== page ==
Ada Lovelace Day

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Let’s hear it for the girls! This Tuesday, all women of science, technology, engineering and maths will be celebrated. Ada Lovelace Day was created in 2009 after psychologist Penelope Lockwood undertook a study and discovered that most women need a female role model to be inspired. Thus an annual 24 hours were put aside to honour the nineteenth-century mathematician Lovelace, who wrote the world’s first algorithm for Charles Babbage’s early computer, the Analytical Engine.

Every year events take place throughout the world, and in London this month, Imperial College are inviting physics degree holding (and ukulele toting) comedian Helen Arney to compere their evening of entertainment. There’ll be a book sale to browse, as well as portraits of scientifically gifted females in the ‘100 Women – 100 Visions’ exhibition. Table-top experiments will be carried out by Imperial’s ‘science buskers’, but if you’re looking for a bigger bang, CBBC presenter and demonstration developer Fran Scott presents a funny, quick-fire and jargon-free demo where something will likely blow up. Plus, prize-winning bioengineer Molly Stevens discusses growing human bone in a lab and UCL’s professor of cognitive neuroscience, Sophie Scott, explains her research in laughter – from comedy clubs to brain scanners.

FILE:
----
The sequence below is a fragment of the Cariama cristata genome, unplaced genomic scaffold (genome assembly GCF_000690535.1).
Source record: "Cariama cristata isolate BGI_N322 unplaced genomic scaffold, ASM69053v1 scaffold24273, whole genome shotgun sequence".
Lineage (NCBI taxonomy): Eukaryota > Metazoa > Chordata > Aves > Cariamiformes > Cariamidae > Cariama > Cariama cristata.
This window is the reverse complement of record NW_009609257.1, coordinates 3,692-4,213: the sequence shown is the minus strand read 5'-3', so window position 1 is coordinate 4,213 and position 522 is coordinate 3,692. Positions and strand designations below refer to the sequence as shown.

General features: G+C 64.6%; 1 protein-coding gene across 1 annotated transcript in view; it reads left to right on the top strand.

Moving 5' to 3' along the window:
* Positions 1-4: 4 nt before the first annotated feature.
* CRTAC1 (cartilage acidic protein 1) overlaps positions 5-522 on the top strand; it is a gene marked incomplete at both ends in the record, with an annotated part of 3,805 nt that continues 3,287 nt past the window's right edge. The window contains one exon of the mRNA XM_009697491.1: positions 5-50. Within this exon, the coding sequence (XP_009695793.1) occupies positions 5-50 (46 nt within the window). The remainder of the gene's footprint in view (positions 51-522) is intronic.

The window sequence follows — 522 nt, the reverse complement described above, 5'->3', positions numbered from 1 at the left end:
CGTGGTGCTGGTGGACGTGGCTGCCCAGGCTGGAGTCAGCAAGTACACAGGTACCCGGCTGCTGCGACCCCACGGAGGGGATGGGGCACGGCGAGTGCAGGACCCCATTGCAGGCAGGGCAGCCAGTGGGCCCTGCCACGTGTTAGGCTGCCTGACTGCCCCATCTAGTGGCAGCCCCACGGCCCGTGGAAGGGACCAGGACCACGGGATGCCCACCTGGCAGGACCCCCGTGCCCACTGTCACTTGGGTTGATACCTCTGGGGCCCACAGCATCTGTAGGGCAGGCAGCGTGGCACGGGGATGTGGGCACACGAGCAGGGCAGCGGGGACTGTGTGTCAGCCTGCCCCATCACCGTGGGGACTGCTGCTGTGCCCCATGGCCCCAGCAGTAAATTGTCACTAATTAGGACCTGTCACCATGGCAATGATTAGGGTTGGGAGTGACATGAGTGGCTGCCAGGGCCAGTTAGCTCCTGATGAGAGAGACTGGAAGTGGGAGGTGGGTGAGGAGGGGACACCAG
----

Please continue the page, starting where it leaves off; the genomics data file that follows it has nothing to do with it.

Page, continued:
The night promises a fun approach to science, making it accessible for all gals (and guys), whether your interest in the subject is burgeoning or a full-blown obsession.

NB: Tickets are available in advance only; suitable for ages 12-plus.

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